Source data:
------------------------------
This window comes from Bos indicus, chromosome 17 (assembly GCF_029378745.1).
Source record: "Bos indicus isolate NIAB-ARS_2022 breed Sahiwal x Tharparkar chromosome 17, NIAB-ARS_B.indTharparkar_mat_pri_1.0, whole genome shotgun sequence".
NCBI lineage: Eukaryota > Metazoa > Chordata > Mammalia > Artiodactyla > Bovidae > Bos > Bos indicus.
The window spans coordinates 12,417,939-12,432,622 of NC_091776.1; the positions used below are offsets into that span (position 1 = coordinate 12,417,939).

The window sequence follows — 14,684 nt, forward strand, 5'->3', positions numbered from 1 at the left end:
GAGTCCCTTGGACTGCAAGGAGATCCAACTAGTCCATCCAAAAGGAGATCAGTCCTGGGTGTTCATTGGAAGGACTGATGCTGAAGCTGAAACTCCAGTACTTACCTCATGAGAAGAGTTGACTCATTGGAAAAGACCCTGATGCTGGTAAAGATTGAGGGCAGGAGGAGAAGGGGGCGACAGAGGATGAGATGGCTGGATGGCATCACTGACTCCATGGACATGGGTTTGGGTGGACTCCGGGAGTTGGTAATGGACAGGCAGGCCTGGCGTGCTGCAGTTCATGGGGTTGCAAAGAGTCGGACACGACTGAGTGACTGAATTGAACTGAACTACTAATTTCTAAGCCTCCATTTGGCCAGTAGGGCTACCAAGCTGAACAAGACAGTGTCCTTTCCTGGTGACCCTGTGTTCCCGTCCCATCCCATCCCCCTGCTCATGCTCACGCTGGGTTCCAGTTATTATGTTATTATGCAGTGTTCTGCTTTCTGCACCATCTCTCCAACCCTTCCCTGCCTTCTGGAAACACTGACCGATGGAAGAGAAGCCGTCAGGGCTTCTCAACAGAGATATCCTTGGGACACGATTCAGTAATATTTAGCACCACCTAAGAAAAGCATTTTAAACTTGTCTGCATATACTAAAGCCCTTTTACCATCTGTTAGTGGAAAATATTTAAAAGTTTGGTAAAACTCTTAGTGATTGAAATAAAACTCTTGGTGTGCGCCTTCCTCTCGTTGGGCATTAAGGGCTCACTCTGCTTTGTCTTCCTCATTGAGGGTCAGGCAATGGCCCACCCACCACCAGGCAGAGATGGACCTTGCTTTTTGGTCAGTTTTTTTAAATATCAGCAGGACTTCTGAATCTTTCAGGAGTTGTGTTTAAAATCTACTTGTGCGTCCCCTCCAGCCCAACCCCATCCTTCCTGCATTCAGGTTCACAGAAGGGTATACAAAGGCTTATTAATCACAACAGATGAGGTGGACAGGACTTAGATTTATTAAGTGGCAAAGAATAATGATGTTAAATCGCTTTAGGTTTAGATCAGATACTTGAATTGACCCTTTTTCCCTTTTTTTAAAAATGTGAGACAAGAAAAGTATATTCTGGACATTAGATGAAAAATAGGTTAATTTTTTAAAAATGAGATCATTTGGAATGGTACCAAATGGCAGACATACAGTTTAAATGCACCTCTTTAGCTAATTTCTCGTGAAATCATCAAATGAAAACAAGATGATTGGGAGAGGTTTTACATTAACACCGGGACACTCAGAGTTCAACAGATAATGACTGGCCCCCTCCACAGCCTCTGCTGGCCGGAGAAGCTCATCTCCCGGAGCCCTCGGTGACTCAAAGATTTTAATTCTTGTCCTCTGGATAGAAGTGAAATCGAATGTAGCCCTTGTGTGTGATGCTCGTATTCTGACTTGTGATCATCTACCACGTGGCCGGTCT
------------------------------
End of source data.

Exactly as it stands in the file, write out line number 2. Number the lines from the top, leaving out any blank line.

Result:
Source record: "Bos indicus isolate NIAB-ARS_2022 breed Sahiwal x Tharparkar chromosome 17, NIAB-ARS_B.indTharparkar_mat_pri_1.0, whole genome shotgun sequence".